Bristol-Myers' latest PD-1 win could pave the path to earlier use

Bristol Myers-Squibb ($BMY), a leader among companies at work in immuno-oncology, is pressing for wider use of its lead treatment with new data showing the injected drug could succeed as part of a first-line treatment in lung cancer.

In a Phase Ib study, a combination of Bristol-Myers' immunotherapies Opdivo and Yervoy charted overall response rates as high as 39% when administered to patients with non-small cell lung cancer who hadn't yet received chemotherapy. Median progression-free survival ranged from 4.9 months to 10.6 months across the study's treatment groups, the company said, and combining the two agents demonstrated a similar safety profile to Opdivo alone.

Bristol-Myers tested four dosing regimens of Opdivo, which blocks the protein PD-1, and Yervoy, which targets CTLA-4, laying the groundwork for an ongoing Phase III trial designed to win approval for first-line use in chemo-naive patients. That study, which began in June, is designed to enroll nearly 2,000 patients and determine whether Bristol-Myers' combo can prolong survival better than chemo in NSCLC.

Opdivo, like Merck's ($MRK) rival PD-1 blocker Keytruda, is approved only as a second-line therapy, following Yervoy in melanoma and following chemo in lung cancer. With its new combo efforts, Bristol-Myers is looking to establish the promise of PD-1 inhibition earlier in the treatment process, and success could have a readthrough effect for the whole generation of so-called checkpoint inhibitors, a new class of medications slated to bring in more than $30 billion at its peak, analysts say.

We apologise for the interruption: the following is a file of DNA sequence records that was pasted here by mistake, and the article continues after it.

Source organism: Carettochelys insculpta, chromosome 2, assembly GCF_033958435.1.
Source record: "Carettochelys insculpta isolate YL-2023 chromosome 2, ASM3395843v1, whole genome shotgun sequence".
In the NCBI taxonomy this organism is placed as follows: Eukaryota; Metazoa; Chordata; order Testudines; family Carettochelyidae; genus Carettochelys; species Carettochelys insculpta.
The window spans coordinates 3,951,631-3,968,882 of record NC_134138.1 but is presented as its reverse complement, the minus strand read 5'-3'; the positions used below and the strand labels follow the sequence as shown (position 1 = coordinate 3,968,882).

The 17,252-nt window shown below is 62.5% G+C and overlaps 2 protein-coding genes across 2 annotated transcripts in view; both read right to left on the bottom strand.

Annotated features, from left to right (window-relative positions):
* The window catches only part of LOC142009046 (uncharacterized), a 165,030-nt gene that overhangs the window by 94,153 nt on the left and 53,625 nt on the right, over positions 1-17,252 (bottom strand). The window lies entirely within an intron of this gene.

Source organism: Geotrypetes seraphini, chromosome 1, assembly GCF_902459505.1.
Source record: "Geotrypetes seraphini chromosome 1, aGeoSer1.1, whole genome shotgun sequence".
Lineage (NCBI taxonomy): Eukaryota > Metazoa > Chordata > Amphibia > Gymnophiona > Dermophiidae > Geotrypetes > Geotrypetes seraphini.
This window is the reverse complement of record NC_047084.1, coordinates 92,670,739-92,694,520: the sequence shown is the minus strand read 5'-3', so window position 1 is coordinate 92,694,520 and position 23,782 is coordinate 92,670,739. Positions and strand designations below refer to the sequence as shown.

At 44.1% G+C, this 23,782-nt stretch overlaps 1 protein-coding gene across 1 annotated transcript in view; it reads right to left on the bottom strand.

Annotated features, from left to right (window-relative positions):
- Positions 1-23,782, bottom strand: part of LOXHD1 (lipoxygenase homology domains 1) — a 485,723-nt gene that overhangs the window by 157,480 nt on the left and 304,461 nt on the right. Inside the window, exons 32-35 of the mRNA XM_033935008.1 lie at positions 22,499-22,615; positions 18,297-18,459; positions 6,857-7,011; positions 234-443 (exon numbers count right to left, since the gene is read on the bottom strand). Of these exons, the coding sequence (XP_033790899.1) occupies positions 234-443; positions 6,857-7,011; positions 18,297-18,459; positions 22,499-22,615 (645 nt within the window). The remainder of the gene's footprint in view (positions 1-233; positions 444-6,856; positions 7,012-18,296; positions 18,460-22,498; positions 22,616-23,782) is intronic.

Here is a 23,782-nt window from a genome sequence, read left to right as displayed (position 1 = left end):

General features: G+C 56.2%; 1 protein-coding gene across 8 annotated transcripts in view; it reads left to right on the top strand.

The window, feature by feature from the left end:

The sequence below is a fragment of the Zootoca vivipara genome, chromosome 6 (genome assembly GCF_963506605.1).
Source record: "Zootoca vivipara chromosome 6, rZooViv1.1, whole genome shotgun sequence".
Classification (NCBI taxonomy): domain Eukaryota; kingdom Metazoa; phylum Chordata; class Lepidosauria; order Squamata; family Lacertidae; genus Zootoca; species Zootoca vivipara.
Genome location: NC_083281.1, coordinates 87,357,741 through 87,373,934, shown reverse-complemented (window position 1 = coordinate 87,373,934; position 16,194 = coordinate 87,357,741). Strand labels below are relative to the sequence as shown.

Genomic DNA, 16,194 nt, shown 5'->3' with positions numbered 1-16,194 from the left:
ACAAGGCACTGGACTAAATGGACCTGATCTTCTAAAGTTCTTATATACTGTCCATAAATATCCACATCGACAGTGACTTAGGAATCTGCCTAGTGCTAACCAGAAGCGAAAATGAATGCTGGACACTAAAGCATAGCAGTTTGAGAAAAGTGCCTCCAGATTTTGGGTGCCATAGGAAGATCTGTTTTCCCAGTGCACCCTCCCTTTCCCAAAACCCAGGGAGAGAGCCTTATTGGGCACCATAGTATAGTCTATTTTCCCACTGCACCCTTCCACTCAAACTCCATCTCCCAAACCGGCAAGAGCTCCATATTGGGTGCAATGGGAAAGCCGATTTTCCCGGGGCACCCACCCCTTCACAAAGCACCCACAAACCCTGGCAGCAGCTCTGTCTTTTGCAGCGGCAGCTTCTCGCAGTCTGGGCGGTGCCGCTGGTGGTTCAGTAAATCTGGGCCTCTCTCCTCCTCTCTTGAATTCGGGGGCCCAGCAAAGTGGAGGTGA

"Overall survival data for Opdivo in the second-line treatment of squamous non-small cell lung cancer marked great progress in immuno-oncology; yet an unmet need remains for first-line treatments that offer durable, long-term survival and greater tolerability," Bristol-Myers Senior Vice President Michael Giordano said in a statement.

Bristol-Myers leads the charge among makers of checkpoint blockers as each works through dozens of clinical trials designed to get its antibody therapy approved in more and more cancer types. Merck secured the first FDA approval for a PD-1 inhibitor last year when Keytruda won agency clearance as a second-line melanoma treatment, but Bristol-Myers quickly caught up with approvals in skin and lung cancers. On their heels are Roche ($RHHBY), whose Phase III atezolizumab has shown particular promise in bladder cancer; and AstraZeneca ($AZN), which is pushing durvalumab through late-stage trials.

The sky-high sales estimates attached to each treatment are dependent on Bristol-Myers and its competitors continuously coming through with promising data in each indication, beginning in the second-line setting and gradually pushing toward standard of care. What remains to be seen is whether payers and providers will shell out for costly immunotherapies as they become more widely indicated. Opdivo and Keytruda hit the market at about $150,000 a year for melanoma, helping push the global oncology market toward $100 billion and spurring debate about the high cost of new cancer agents.

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